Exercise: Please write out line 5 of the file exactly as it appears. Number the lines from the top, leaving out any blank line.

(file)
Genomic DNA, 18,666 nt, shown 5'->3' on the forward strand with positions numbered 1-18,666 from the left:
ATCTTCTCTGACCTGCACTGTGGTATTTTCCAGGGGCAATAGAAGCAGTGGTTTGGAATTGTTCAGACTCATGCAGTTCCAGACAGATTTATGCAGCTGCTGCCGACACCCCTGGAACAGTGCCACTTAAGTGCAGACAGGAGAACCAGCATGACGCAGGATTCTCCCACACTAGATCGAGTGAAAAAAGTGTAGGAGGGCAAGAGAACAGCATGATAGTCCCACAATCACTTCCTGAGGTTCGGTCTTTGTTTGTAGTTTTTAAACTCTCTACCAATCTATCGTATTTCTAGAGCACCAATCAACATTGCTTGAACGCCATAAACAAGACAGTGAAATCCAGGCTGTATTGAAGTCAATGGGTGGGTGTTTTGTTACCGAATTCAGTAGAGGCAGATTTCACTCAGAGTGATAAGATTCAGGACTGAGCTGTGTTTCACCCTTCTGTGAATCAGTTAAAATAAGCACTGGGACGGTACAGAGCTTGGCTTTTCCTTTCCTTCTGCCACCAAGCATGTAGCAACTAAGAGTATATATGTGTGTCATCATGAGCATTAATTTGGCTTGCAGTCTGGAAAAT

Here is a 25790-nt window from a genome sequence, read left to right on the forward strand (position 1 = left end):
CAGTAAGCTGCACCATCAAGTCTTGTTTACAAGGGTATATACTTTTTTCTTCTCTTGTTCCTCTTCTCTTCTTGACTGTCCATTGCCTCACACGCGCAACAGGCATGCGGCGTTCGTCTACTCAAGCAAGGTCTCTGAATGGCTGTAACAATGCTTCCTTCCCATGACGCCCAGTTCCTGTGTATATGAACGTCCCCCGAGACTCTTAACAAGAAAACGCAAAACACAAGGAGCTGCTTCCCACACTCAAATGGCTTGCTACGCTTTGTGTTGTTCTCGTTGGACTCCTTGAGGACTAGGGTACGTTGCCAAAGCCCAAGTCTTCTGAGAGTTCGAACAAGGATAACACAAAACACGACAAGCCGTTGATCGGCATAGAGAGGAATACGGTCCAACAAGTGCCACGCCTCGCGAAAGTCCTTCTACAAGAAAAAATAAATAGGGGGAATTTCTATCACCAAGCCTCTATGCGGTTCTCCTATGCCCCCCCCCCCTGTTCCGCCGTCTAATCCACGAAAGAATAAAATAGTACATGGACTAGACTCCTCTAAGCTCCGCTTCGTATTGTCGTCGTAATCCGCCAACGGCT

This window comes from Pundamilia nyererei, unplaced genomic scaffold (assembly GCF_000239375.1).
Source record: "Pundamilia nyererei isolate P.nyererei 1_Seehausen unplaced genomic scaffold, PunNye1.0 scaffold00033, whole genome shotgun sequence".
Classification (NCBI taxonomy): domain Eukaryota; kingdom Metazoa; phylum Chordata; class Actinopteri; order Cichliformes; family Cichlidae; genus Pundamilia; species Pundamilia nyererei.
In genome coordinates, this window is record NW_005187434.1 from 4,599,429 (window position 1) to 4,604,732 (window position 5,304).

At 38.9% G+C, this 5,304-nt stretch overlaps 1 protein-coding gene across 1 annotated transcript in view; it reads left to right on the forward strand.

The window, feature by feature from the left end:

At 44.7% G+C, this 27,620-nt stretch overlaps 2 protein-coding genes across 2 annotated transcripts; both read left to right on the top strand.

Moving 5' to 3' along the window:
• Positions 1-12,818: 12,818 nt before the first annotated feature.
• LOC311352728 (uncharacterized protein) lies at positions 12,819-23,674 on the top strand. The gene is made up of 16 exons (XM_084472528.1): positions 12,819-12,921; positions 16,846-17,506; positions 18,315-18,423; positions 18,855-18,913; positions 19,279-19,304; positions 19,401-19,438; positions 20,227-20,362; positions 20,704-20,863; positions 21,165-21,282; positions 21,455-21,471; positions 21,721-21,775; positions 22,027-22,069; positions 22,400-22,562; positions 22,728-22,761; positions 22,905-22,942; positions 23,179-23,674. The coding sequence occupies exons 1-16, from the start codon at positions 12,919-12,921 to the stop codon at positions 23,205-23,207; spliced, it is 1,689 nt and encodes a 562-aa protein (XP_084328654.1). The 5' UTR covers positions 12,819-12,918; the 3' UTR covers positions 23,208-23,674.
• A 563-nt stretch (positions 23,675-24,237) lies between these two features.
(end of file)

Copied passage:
This window comes from Pundamilia nyererei, unplaced genomic scaffold (assembly GCF_000239375.1).